By Hannah Beckett, RPT
Addressing key fit at the front rail mortise, balance rail mortise, and balance pin hole can transform the touch of a piano. Since the keys are the pianists’ primary interaction with the piano, proper key fit is critical for a well-regulated, responsive action. A compressed key bushing in either mortise makes key travel hard to control, and a tight balance pin hole causes sluggish response and sticky keys. Key care as part of your regulation process will enhance your work as a technician, eliminate callbacks, and satisfy your clients.
After you have prepped the keyframe, examine the bushings at the front and balance rails. Key bushings commonly become compressed over time. Depending on how extreme the side play is, a VS Profelt treatment or full key rebushing may be in order.
Front Rail Sideplay
Balance Rail Sideplay
VS Profelt does an excellent job of closing the gap on moderately loose bushings when the cloth is visibly compressed by the side of the pin. VS Profelt will not restore worn bushing cloth. Apply a drop or two (enough to wet the bushing without saturating the wood) with a hypo oiler on the bushings and insert the corresponding caul. Allow to dry overnight or for at least six hours. Check for proper fit when reinstalling on the keyframe. Profelt lubricates the bushing. Using the caul irons the cloth, restoring it to a uniform, smooth surface.
On bushings that have more extreme side-play, you should rebush the key. Read our key rebushing article here.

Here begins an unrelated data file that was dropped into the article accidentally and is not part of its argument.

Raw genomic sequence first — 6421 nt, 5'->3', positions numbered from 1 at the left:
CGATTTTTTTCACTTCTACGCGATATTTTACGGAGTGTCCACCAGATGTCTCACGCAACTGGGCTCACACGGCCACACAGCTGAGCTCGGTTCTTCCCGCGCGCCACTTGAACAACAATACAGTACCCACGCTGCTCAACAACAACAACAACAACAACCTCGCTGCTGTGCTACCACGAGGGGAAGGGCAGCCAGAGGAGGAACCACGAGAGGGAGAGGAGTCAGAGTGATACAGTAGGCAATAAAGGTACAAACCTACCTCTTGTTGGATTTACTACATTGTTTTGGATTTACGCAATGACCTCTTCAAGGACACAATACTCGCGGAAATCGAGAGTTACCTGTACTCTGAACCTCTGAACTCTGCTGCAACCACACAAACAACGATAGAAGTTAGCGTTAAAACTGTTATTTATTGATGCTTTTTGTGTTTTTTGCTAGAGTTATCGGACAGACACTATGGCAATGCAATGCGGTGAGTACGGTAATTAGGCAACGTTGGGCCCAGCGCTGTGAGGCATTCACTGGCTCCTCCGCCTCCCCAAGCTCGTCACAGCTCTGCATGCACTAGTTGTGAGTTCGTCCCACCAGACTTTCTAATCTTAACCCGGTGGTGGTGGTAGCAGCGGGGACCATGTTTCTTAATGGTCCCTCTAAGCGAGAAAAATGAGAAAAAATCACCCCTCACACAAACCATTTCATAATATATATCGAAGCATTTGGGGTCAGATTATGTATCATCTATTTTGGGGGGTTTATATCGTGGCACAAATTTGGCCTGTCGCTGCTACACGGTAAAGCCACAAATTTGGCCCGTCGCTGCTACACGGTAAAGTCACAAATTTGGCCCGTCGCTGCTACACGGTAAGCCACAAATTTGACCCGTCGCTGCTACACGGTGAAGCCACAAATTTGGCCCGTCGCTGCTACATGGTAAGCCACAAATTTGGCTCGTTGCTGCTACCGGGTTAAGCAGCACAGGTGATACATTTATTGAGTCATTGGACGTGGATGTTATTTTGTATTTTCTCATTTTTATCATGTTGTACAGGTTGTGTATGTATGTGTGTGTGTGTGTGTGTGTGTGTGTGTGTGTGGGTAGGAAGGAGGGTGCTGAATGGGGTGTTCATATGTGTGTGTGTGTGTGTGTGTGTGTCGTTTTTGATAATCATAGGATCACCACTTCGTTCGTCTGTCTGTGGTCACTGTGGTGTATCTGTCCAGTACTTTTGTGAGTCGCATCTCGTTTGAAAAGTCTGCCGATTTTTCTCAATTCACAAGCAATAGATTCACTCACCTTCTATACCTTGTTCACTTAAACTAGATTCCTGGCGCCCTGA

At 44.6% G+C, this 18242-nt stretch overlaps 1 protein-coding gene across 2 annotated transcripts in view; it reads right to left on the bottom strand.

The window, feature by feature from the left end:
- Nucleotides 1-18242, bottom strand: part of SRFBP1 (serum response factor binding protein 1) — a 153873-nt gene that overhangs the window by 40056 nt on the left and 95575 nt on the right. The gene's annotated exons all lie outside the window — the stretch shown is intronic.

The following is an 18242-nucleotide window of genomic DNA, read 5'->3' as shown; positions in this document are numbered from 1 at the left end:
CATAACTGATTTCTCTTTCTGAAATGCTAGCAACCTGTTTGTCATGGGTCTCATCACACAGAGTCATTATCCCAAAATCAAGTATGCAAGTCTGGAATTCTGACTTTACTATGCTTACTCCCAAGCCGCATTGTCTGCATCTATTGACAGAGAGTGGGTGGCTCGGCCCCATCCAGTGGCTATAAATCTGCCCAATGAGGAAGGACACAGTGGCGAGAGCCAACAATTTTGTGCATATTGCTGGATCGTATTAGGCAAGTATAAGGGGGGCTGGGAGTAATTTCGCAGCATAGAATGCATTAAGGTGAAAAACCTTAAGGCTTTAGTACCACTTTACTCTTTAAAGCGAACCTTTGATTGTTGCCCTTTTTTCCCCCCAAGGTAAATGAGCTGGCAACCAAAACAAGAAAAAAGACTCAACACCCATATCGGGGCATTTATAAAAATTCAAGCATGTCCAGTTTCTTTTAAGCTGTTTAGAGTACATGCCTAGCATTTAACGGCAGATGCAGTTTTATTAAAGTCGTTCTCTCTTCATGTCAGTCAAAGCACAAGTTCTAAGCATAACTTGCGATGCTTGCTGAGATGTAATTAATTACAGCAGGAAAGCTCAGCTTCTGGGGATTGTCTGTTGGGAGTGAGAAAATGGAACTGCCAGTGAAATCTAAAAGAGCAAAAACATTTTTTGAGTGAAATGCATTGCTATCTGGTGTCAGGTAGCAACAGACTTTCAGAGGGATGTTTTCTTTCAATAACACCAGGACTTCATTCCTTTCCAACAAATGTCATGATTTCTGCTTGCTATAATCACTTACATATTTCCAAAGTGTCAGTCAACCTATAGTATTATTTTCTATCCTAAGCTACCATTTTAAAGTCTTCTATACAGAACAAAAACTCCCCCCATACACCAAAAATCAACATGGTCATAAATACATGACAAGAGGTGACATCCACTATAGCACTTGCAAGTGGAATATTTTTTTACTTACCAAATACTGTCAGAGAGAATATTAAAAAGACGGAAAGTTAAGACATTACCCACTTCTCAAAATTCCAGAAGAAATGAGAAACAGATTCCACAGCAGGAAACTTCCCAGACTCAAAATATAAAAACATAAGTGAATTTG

It will take time for you to recognize when to use Profelt and when to rebush, but as a general rule, if the key bounces back to position when you move it side-to-side, Profelt will likely do the job. If the key can be repositioned on either side and does not bounce back to the center, you should assume a rebushing job is necessary.
An oversized key bushing causes sticking keys. Simple compression with key easing pliers solves this problem. There are three options for these pliers on Schaff. You’ll want to get a pair that can easily service grands without having to remove the stack to access the front rail mortise. Pliers #3120 and #3121 do this well. Compress the bushings very gently as it is easy to over-compress and cause a wobbly key.
Key easing pliers: Schaff #3121
Key easing pliers: Schaff #3120
These can also be used with the stack on (great for field technicians!):
Be sure to engage the damper pedal when checking for sluggish front rail bushings. The weight of the damper returning to rest position can mask subtle sluggishness:
Once the bushings have been sized correctly, check the balance rail hole for excess friction:
Note: Before addressing balance holes you must have first cleaned and polished the pins. In many cases, balance hole issues go away after cleaning.
Balance pin hole friction is common in humid areas. The key balance hole easer (Schaff #43) makes quick work of resizing the hole. In rare cases, a balance hole reamer will be necessary to remove material from the opening, but you should first use the easer to avoid over-sizing the hole. Insert the easer into the balance hole from the top of the key and lightly rotate taking care not to force the tool through the bottom of the key. Less is more here as you can always compress the wood, but it is not as simple to undo an over-sized hole.
There are two types of reamers available. Schaff #3156 is a universal reamer. Be very careful with this tool so that you don’t remove excess material! Pianotek sells individually sized reamers that are much precise. If you are using the Pianotek reamers, select one that is .002” - .003” larger than the balance rail pin.
The goal is for the key to fall to rest position smoothly when lifted slightly from the front of the key:
While it is rare for a pianist to request that you address key fit, making this an assumed part of your regulation process gives your clients the gift of key control, which is one of the most critical requirements for any pianist of any level.